S.C. Sea Grant Consortium

Coastal Heritage Curriculum Connection

Explore Curriculum Connection guides, which are written to accompany each issue of Coastal Heritage, a quarterly publication of the S.C. Sea Grant Consortium.

Coastal Heritage, Spring 2008 issue: Slowing Stormwater: Improving Water Quality by Imitating Nature

Focus Questions

  • What are some “green infrastructure” practices that can improve water quality in new developments and redevelopments? How is this different from “gray infrastructure practices”?
  • What is stormwater run-off and why can this be harmful to the environment?
  • Describe the effort by the Noisette Company and the City of North Charleston to rehabilitate part of the old Navy Yard. Specifically, what are “treatment trains”?

Use the Curriculum Connection to address these South Carolina Standards

7th grade: Ecology – The Biotic and Abiotic Environment

7-4.1: Explain the interaction among changes in the environment due to natural hazards (including landslides, wildfires, and floods), changes in populations, and limiting factors (including climate and the availability of food and water, space, and shelter).

7-4.5: Summarize how the location and movement of water on Earth’s surface through groundwater zones and surface-water drainage basins, called watersheds, are important to ecosystems and to human activities.

9th – 12th grade: Biology

B-6.6: Explain how human activities (including population growth, technology, and consumption of resources) affect the physical and chemical cycles and processes of Earth. 

Lesson Links

Virtual Watershed Tours

South Carolina Educational Television (SCETV) developed two interactive and educational virtual tours that guide you down watershed systems in South Carolina. Go to www.riverventure.org and begin your tour by clicking on the “Three Rivers” link, which will take a historical look at development along rivers in Columbia. Continue your journey toward the sea as you click on “The Estuary” virtual tour. You will travel the last part of the Cooper River in Charleston, ending at the terminal point of the watershed: the Atlantic Ocean! (6th – 12th)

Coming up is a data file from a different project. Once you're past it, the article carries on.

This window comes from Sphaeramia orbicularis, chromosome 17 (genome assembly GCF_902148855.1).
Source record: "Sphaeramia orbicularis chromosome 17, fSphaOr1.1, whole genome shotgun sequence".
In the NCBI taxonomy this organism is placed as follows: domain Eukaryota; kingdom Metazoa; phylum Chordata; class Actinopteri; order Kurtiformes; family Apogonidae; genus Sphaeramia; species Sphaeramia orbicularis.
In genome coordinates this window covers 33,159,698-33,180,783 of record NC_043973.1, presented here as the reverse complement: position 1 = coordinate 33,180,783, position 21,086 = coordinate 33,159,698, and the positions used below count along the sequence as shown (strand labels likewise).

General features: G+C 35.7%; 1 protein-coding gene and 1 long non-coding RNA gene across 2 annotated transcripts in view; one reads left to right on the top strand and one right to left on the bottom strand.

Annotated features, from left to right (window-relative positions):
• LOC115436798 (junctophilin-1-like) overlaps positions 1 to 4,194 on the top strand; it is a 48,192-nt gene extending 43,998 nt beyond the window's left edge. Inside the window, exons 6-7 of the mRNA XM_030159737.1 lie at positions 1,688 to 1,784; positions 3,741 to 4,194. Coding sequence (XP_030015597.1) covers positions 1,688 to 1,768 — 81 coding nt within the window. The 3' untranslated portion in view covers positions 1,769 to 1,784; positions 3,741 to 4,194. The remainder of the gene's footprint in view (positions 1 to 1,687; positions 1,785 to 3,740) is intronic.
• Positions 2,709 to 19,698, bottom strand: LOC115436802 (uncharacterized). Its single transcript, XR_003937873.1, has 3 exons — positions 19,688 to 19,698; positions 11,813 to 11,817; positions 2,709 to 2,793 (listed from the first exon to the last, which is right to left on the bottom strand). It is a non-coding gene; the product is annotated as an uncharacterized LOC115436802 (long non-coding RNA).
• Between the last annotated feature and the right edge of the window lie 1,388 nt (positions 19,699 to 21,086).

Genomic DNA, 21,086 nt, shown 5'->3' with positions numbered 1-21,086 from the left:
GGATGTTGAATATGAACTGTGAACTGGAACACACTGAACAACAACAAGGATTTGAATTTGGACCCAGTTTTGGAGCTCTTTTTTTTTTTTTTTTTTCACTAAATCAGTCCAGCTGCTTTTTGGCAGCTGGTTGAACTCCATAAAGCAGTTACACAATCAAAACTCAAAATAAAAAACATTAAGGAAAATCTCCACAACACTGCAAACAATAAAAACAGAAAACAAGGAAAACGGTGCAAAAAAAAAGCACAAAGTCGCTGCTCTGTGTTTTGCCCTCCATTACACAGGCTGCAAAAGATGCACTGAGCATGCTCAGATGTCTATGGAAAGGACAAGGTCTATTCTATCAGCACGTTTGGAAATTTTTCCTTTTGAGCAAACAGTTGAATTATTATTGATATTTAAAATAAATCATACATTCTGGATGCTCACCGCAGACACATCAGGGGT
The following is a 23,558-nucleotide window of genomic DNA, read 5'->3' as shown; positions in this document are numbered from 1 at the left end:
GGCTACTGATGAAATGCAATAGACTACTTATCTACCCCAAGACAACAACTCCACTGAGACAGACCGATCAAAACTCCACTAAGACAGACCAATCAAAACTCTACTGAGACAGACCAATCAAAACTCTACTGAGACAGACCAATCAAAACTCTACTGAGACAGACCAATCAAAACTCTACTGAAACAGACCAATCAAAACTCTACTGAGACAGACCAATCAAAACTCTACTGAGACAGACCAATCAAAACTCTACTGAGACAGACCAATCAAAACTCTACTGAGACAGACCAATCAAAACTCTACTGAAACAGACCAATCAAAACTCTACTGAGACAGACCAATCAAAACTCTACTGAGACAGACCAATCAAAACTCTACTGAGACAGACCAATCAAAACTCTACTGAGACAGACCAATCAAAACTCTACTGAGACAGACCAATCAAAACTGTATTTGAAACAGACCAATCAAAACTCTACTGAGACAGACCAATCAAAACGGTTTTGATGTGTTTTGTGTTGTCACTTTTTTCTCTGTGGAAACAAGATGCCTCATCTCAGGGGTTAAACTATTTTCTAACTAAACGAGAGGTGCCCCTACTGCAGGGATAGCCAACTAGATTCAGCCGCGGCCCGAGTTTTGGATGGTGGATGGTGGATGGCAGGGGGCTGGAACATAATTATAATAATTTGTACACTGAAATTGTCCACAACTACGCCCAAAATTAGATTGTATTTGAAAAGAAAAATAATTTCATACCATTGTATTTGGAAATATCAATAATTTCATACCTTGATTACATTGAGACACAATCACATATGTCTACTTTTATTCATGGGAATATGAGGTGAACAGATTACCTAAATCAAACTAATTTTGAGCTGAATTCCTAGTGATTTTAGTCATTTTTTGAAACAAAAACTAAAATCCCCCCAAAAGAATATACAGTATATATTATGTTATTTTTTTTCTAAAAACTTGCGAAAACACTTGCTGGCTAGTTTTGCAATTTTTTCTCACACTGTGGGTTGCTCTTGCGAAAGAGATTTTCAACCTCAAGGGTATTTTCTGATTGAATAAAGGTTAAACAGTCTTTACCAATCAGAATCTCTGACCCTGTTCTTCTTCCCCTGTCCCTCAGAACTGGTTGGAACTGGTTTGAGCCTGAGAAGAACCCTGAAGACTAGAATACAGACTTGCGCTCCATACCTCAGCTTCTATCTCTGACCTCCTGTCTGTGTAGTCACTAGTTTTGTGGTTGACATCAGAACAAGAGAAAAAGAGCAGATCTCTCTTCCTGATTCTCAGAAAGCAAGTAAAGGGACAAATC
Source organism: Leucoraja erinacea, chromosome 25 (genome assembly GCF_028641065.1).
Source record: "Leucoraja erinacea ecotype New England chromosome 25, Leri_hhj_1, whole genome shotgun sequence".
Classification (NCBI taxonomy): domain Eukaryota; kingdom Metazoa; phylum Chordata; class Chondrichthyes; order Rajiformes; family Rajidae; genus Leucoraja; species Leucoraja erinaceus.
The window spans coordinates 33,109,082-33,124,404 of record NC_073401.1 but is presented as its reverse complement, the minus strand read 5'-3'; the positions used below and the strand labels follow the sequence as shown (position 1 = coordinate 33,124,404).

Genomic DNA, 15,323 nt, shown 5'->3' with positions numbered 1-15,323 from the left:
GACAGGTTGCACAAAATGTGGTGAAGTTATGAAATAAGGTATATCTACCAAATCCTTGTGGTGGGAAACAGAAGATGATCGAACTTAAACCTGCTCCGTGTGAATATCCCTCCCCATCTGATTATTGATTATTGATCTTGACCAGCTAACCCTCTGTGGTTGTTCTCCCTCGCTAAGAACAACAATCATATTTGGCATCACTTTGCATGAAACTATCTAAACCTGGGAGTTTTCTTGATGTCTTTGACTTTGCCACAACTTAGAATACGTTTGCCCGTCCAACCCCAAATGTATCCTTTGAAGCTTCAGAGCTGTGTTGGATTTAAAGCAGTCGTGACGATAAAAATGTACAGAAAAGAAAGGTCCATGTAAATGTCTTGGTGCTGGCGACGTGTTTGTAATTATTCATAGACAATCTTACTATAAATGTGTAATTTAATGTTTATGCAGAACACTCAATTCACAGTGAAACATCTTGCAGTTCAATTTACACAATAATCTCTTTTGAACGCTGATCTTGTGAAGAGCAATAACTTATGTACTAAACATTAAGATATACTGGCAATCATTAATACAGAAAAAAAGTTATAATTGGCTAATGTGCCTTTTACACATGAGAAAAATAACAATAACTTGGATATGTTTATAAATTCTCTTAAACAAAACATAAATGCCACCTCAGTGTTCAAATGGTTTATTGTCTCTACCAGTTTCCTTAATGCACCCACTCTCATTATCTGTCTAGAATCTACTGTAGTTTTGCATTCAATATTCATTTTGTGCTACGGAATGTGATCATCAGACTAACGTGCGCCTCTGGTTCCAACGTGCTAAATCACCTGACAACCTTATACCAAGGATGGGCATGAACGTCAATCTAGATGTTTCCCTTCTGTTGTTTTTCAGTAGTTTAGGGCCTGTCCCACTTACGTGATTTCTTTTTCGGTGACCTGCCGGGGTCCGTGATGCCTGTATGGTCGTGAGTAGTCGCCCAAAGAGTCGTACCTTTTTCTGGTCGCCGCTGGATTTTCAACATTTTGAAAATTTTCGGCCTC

Discover Your Watershed

Curious about where your watershed begins and where it eventually flows? Find out your location by using Google Earth. It’s an exciting way to learn about the watersheds in your area and understand how your location ties in with areas upstream and downstream from you! Click on http://earth.google.com and click on the download button to explore your watershed! Or go to http://water.epa.gov/polwaste/nps/eduinfo.cfm and click on the “Locate Your Watershed” link to explore your watershed and learn about local efforts in your area! (6th-12th)

Stormwater Runoff: The Impacts and Effects

Stormwater runoff naturally occurs each time it rains – what the ground cannot absorb quickly enough ends up “running off” to another location. Stormwater has become a topic for concern because of the pollutants that often contaminate the runoff and end up in our water sources. The informaton found at http://cfpub.epa.gov/npstbx/index.html offers several creative lesson plans focusing on the problems with stormwater runoff and what you can do about it! (9th-12th)

Good Choices for Development

  • Development can work in harmony with the environment by employing sustainable or “green” building practices. The Educator Toolbox found at
  • http://cfpub.epa.gov/npstbx/index.html provides an opportunity for students to investigate options for “green infrastructure.” (9th-12th)

Additional Information and Resource Links

A Better Look: Travel Destinations

  • The Noisette Company of North Charleston is working to revitalize the old Navy Yard using green building practices. Visit Riverfront Park which overlooks marshes surrounding Noisette Creek and the Cooper River. Learn more about the project by visiting.
  • The Edisto Interpretive Center at Edisto Beach State Park is a great local example of a “green building.” Pervious pavement, native plants, sustainable building products, and a variety of other green building practices were incorporated in the construction of this building. Learn more about the park by visiting www.scprt.com or take a look at the South Carolina Wildlife TV Show segment featuring the building.